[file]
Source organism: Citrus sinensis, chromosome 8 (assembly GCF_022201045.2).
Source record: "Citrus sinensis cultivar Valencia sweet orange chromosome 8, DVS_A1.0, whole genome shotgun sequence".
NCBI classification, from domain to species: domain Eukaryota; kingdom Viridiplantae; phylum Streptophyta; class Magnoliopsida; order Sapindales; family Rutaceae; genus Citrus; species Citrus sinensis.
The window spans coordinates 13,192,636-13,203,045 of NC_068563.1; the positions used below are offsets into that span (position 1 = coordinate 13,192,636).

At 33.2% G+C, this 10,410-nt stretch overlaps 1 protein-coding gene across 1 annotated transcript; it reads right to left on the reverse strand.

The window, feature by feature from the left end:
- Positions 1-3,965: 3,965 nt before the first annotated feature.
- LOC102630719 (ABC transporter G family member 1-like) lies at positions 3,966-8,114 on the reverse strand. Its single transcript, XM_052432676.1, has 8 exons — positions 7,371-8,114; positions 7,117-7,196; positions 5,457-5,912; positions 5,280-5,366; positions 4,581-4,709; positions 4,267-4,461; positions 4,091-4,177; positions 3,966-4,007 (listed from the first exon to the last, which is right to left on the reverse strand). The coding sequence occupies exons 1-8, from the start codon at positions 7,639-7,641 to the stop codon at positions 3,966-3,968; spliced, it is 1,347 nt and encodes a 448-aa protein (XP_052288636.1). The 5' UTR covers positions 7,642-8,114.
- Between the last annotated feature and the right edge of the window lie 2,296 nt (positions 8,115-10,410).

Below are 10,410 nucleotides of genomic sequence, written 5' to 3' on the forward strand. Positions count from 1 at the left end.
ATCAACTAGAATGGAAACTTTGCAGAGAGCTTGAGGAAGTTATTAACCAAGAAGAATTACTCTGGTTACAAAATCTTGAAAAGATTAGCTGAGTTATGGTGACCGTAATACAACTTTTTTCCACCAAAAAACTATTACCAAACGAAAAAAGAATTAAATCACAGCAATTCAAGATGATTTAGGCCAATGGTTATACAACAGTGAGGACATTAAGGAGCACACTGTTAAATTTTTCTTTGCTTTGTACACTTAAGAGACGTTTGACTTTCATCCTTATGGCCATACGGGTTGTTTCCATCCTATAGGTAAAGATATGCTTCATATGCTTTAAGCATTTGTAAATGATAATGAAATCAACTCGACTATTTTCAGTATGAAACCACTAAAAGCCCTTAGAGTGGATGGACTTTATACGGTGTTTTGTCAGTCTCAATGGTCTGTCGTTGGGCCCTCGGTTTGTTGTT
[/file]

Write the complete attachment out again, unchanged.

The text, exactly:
Source organism: Citrus sinensis, chromosome 8 (assembly GCF_022201045.2).
Source record: "Citrus sinensis cultivar Valencia sweet orange chromosome 8, DVS_A1.0, whole genome shotgun sequence".
NCBI classification, from domain to species: domain Eukaryota; kingdom Viridiplantae; phylum Streptophyta; class Magnoliopsida; order Sapindales; family Rutaceae; genus Citrus; species Citrus sinensis.
The window spans coordinates 13,192,636-13,203,045 of NC_068563.1; the positions used below are offsets into that span (position 1 = coordinate 13,192,636).

At 33.2% G+C, this 10,410-nt stretch overlaps 1 protein-coding gene across 1 annotated transcript; it reads right to left on the reverse strand.

The window, feature by feature from the left end:
- Positions 1-3,965: 3,965 nt before the first annotated feature.
- LOC102630719 (ABC transporter G family member 1-like) lies at positions 3,966-8,114 on the reverse strand. Its single transcript, XM_052432676.1, has 8 exons — positions 7,371-8,114; positions 7,117-7,196; positions 5,457-5,912; positions 5,280-5,366; positions 4,581-4,709; positions 4,267-4,461; positions 4,091-4,177; positions 3,966-4,007 (listed from the first exon to the last, which is right to left on the reverse strand). The coding sequence occupies exons 1-8, from the start codon at positions 7,639-7,641 to the stop codon at positions 3,966-3,968; spliced, it is 1,347 nt and encodes a 448-aa protein (XP_052288636.1). The 5' UTR covers positions 7,642-8,114.
- Between the last annotated feature and the right edge of the window lie 2,296 nt (positions 8,115-10,410).

Below are 10,410 nucleotides of genomic sequence, written 5' to 3' on the forward strand. Positions count from 1 at the left end.
ATCAACTAGAATGGAAACTTTGCAGAGAGCTTGAGGAAGTTATTAACCAAGAAGAATTACTCTGGTTACAAAATCTTGAAAAGATTAGCTGAGTTATGGTGACCGTAATACAACTTTTTTCCACCAAAAAACTATTACCAAACGAAAAAAGAATTAAATCACAGCAATTCAAGATGATTTAGGCCAATGGTTATACAACAGTGAGGACATTAAGGAGCACACTGTTAAATTTTTCTTTGCTTTGTACACTTAAGAGACGTTTGACTTTCATCCTTATGGCCATACGGGTTGTTTCCATCCTATAGGTAAAGATATGCTTCATATGCTTTAAGCATTTGTAAATGATAATGAAATCAACTCGACTATTTTCAGTATGAAACCACTAAAAGCCCTTAGAGTGGATGGACTTTATACGGTGTTTTGTCAGTCTCAATGGTCTGTCGTTGGGCCCTCGGTTTGTTGTT